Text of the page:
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Homework Help: Definition of linearly independent

  1. May 9, 2010 #1
    I've looked it up and can't really find a clear answer..
    For a system of 3 simultaneous linear equations, is there any difference between 'the equations are linearly independent' and 'the equations have a unique solution'. If so what is it?
  2. jcsd
  3. May 9, 2010 #2
    Two or more equations are linearly independent if they are:

    a) linear (ie, no terms with power > 1 and no multiplication of variables by each other),
    b) independent (none of the equations can be derived algebraically from the others).

    Some examples:

    Linearly independent:
    2x + 3y = 8
    3x + 2y = 5

    x + y + z = 7
    3x + 2y = 17

    Not linearly independent:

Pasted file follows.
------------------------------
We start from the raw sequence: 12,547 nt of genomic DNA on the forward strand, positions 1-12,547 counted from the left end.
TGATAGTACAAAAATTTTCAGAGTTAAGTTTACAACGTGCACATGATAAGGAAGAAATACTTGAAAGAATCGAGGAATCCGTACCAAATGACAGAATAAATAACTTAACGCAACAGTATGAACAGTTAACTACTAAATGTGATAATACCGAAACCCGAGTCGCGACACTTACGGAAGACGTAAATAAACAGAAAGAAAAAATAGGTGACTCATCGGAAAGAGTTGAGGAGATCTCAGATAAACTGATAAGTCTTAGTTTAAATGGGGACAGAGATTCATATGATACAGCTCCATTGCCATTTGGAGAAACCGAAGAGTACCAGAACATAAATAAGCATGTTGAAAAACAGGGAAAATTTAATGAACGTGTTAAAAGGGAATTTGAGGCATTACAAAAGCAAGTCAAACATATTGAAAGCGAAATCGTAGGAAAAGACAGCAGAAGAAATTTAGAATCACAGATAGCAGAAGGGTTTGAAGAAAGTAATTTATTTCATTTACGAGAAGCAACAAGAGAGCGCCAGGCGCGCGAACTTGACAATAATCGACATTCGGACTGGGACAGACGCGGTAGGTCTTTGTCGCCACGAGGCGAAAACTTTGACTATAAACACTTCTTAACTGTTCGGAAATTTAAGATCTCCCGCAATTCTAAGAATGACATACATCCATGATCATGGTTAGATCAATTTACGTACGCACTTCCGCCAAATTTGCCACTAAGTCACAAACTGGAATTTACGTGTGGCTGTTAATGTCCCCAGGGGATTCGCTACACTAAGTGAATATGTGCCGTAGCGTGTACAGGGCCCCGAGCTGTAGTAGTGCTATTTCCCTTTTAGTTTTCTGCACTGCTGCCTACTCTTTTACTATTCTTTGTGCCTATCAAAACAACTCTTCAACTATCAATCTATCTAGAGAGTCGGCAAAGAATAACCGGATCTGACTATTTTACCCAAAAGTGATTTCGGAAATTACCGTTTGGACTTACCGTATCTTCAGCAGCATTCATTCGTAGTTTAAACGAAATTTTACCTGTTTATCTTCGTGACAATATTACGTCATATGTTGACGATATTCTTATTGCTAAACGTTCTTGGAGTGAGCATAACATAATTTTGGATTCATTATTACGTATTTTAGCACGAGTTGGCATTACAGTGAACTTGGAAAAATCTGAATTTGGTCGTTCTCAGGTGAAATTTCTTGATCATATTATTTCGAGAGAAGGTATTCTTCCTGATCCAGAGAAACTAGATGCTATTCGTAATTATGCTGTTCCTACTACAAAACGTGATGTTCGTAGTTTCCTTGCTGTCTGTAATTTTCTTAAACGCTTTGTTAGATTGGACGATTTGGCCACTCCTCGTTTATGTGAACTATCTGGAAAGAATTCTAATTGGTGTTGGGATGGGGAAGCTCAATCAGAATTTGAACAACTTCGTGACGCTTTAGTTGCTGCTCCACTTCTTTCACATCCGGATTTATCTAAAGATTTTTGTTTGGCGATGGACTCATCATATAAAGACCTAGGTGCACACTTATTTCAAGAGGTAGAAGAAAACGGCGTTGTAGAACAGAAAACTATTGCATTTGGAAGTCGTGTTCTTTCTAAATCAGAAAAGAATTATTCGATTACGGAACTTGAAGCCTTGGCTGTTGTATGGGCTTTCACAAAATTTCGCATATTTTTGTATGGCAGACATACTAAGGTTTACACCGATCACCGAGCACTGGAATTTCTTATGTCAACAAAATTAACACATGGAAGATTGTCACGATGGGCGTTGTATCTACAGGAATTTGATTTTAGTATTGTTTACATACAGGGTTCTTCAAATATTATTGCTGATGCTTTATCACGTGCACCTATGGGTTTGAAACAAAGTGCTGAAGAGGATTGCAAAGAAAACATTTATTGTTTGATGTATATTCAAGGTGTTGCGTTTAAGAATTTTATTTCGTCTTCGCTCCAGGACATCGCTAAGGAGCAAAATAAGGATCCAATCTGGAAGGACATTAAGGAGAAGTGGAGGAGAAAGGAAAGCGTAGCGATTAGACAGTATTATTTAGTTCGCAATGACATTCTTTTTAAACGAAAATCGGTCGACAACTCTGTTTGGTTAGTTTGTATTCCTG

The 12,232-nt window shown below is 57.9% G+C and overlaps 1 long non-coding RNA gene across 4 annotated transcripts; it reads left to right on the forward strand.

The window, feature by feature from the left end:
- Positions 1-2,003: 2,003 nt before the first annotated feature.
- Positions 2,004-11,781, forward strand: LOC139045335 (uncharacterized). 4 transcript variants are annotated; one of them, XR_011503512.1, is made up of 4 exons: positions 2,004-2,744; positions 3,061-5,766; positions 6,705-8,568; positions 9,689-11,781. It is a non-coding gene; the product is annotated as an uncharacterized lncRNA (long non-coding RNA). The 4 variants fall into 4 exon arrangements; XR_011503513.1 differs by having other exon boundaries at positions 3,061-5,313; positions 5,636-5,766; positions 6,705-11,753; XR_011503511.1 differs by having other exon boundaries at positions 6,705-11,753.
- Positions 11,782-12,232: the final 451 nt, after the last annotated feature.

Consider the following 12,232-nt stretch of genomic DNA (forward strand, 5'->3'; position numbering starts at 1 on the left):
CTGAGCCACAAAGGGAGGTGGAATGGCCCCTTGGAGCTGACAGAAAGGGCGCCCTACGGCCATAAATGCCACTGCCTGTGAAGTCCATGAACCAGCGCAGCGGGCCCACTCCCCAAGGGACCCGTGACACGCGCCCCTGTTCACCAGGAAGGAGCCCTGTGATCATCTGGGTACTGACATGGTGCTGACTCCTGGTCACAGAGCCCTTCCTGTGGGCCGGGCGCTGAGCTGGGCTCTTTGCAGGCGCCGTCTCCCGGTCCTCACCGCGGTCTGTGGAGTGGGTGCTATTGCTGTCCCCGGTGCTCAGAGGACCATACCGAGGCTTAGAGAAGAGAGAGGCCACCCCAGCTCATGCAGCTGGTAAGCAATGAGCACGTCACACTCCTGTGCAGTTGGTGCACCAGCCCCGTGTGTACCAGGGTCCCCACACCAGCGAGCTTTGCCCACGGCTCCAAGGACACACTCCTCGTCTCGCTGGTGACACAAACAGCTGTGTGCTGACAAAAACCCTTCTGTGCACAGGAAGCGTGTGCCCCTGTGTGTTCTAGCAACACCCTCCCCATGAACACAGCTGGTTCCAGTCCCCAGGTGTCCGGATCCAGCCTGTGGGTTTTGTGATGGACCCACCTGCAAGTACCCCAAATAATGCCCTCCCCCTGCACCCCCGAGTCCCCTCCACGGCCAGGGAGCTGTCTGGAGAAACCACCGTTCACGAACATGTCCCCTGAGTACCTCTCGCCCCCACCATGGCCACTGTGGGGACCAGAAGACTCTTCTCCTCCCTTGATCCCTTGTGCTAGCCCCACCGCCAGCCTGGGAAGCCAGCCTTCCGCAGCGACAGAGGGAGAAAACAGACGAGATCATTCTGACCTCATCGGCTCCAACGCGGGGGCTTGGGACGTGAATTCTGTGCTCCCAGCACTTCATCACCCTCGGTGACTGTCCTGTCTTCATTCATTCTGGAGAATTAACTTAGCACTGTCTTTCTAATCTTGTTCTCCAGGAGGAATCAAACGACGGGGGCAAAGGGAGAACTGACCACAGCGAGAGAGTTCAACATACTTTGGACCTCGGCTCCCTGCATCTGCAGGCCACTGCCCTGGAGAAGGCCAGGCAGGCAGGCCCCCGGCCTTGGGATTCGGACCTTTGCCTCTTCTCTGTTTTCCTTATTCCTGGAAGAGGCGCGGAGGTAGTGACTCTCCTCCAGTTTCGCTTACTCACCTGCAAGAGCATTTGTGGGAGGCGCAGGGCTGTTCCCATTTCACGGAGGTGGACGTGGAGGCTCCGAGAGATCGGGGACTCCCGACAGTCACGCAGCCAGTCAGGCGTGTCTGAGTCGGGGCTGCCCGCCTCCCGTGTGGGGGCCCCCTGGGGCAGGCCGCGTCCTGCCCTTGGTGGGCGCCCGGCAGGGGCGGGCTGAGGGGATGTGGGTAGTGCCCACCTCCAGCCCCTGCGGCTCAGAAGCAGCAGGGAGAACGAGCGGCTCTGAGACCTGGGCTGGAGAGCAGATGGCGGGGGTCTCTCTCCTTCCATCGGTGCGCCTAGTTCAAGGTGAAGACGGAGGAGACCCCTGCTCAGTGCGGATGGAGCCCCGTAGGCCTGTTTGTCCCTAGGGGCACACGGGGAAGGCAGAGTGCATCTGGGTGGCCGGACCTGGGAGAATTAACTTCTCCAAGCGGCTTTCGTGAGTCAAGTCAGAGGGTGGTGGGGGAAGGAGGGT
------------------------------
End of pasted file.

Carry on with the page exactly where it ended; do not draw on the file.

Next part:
x + y = 4
    2x + 2y = 8
    (second equation is a multiple of the first)

    (third equation is sum of the first two)

    x2 + y = 1
    x + 3y = 9
    (equation is quadratic, not linear)

    xy + 3y = 6
    (xy term makes equation not linear)

    A system of linearly independent equations need not be consistent, but if the left-hand sides of all the equations are linearly independent, then it always will be.
  4. May 9, 2010 #3
    Hmmn.. thanks that does help.
    I guess what I really meant is if a system of equations has a unique solution then is it always linearly independent?
  5. May 9, 2010 #4


    Staff: Mentor

  6. May 9, 2010 #5

    D H

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    Staff Emeritus
    Science Advisor

    Condition (a) is not required. For example, the functions f(x)=x and g(x)=x2 are linearly independent.

    Condition (b) is not quite correct. Better said, a set of expressions {f1(x1,x2,...), f2(x1,x2,...), ...} are linearly independent if the only solution to a1f1+a2f2+...=0 is the trivial solution a1=a2=...=0.
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